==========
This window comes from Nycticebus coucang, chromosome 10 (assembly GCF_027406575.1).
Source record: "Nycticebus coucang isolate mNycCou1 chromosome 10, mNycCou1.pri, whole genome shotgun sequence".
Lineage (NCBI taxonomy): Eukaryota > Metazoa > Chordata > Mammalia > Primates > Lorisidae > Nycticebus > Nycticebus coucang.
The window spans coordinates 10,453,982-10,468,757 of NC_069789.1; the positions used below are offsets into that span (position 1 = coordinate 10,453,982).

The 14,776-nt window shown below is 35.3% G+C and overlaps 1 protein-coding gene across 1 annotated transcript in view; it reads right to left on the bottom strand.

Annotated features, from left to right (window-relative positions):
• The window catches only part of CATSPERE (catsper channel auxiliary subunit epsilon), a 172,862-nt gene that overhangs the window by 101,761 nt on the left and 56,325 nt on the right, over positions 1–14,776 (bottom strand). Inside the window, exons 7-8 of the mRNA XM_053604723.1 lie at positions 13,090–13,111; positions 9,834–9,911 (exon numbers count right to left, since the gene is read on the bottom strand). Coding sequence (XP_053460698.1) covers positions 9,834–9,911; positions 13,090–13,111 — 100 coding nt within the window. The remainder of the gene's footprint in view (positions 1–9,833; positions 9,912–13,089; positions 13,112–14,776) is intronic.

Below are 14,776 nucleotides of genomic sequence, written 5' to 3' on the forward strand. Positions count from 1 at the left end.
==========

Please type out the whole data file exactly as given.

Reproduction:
This window comes from Nycticebus coucang, chromosome 10 (assembly GCF_027406575.1).
Source record: "Nycticebus coucang isolate mNycCou1 chromosome 10, mNycCou1.pri, whole genome shotgun sequence".
Lineage (NCBI taxonomy): Eukaryota > Metazoa > Chordata > Mammalia > Primates > Lorisidae > Nycticebus > Nycticebus coucang.
The window spans coordinates 10,453,982-10,468,757 of NC_069789.1; the positions used below are offsets into that span (position 1 = coordinate 10,453,982).

The 14,776-nt window shown below is 35.3% G+C and overlaps 1 protein-coding gene across 1 annotated transcript in view; it reads right to left on the bottom strand.

Annotated features, from left to right (window-relative positions):
• The window catches only part of CATSPERE (catsper channel auxiliary subunit epsilon), a 172,862-nt gene that overhangs the window by 101,761 nt on the left and 56,325 nt on the right, over positions 1–14,776 (bottom strand). Inside the window, exons 7-8 of the mRNA XM_053604723.1 lie at positions 13,090–13,111; positions 9,834–9,911 (exon numbers count right to left, since the gene is read on the bottom strand). Coding sequence (XP_053460698.1) covers positions 9,834–9,911; positions 13,090–13,111 — 100 coding nt within the window. The remainder of the gene's footprint in view (positions 1–9,833; positions 9,912–13,089; positions 13,112–14,776) is intronic.

Below are 14,776 nucleotides of genomic sequence, written 5' to 3' on the forward strand. Positions count from 1 at the left end.